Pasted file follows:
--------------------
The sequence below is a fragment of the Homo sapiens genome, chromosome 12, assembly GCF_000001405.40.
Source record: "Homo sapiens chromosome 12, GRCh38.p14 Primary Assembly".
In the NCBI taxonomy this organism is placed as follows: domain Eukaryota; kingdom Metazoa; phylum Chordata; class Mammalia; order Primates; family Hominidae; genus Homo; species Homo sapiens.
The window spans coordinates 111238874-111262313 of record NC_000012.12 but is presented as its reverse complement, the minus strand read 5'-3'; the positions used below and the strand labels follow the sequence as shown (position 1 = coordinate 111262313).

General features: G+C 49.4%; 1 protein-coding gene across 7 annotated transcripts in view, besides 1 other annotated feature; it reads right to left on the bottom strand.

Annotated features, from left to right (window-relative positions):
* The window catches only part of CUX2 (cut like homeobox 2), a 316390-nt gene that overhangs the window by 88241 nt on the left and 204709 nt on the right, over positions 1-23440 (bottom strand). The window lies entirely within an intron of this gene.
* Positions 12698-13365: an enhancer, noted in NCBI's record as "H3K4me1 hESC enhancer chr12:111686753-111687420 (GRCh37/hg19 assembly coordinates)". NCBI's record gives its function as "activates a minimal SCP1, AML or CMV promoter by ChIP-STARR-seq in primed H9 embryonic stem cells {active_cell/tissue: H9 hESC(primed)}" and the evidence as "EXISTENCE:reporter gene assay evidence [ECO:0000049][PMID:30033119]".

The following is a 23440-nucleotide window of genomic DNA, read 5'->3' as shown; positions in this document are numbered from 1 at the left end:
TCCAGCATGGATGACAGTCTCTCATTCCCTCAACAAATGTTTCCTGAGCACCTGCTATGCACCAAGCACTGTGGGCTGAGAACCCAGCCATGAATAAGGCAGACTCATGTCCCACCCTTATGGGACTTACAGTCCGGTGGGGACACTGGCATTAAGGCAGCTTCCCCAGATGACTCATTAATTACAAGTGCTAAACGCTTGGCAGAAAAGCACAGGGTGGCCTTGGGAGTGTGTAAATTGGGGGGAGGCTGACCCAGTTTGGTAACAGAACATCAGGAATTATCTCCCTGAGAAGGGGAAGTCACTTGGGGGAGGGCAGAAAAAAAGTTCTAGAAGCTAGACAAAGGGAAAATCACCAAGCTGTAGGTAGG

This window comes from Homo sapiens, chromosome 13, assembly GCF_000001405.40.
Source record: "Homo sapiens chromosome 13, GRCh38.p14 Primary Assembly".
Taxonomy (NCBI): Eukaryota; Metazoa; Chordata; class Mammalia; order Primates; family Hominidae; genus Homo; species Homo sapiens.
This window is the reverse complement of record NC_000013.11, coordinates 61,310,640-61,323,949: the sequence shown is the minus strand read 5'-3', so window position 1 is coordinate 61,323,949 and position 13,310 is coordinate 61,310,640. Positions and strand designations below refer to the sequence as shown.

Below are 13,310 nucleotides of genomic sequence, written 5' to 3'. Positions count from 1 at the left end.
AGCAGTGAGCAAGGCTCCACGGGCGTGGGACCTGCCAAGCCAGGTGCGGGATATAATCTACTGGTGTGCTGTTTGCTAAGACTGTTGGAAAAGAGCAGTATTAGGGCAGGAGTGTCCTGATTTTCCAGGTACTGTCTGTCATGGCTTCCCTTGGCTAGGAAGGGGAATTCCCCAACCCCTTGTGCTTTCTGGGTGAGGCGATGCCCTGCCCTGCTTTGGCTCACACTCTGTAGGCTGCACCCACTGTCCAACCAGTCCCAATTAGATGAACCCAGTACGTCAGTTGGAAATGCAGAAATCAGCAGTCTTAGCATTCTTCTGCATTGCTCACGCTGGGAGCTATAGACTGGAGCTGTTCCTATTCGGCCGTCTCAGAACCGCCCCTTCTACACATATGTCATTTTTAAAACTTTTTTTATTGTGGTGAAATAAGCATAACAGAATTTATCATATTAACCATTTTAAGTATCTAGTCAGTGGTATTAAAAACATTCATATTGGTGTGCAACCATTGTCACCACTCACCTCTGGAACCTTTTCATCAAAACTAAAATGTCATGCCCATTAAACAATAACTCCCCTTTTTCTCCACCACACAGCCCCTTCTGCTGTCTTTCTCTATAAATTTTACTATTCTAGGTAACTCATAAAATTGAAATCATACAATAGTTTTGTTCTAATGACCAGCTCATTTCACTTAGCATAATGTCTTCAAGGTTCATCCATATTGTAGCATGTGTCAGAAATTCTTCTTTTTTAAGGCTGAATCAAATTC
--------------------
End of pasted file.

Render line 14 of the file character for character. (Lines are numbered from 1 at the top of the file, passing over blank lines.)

This window is the reverse complement of record NC_000013.11, coordinates 61,310,640-61,323,949: the sequence shown is the minus strand read 5'-3', so window position 1 is coordinate 61,323,949 and position 13,310 is coordinate 61,310,640. Positions and strand designations below refer to the sequence as shown.